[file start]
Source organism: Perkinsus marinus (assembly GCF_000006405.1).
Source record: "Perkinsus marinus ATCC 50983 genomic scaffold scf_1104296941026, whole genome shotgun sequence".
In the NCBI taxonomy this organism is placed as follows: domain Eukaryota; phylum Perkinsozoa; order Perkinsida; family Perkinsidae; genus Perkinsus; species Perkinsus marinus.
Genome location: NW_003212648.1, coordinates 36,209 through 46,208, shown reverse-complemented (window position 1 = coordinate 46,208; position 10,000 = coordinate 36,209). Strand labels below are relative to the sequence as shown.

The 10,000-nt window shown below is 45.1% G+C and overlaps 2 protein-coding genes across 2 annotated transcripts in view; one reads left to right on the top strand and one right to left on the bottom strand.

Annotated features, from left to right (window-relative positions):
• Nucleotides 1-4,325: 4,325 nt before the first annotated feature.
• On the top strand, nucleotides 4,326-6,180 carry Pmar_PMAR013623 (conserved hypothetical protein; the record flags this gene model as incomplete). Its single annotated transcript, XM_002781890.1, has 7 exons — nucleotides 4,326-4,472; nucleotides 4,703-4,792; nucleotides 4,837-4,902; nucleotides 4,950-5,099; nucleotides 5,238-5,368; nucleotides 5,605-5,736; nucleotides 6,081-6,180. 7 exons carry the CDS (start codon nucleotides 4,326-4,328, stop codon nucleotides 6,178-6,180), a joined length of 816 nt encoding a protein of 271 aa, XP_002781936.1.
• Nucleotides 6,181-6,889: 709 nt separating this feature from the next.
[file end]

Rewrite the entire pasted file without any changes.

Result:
Source organism: Perkinsus marinus (assembly GCF_000006405.1).
Source record: "Perkinsus marinus ATCC 50983 genomic scaffold scf_1104296941026, whole genome shotgun sequence".
In the NCBI taxonomy this organism is placed as follows: domain Eukaryota; phylum Perkinsozoa; order Perkinsida; family Perkinsidae; genus Perkinsus; species Perkinsus marinus.
Genome location: NW_003212648.1, coordinates 36,209 through 46,208, shown reverse-complemented (window position 1 = coordinate 46,208; position 10,000 = coordinate 36,209). Strand labels below are relative to the sequence as shown.

The 10,000-nt window shown below is 45.1% G+C and overlaps 2 protein-coding genes across 2 annotated transcripts in view; one reads left to right on the top strand and one right to left on the bottom strand.

Annotated features, from left to right (window-relative positions):
• Nucleotides 1-4,325: 4,325 nt before the first annotated feature.
• On the top strand, nucleotides 4,326-6,180 carry Pmar_PMAR013623 (conserved hypothetical protein; the record flags this gene model as incomplete). Its single annotated transcript, XM_002781890.1, has 7 exons — nucleotides 4,326-4,472; nucleotides 4,703-4,792; nucleotides 4,837-4,902; nucleotides 4,950-5,099; nucleotides 5,238-5,368; nucleotides 5,605-5,736; nucleotides 6,081-6,180. 7 exons carry the CDS (start codon nucleotides 4,326-4,328, stop codon nucleotides 6,178-6,180), a joined length of 816 nt encoding a protein of 271 aa, XP_002781936.1.
• Nucleotides 6,181-6,889: 709 nt separating this feature from the next.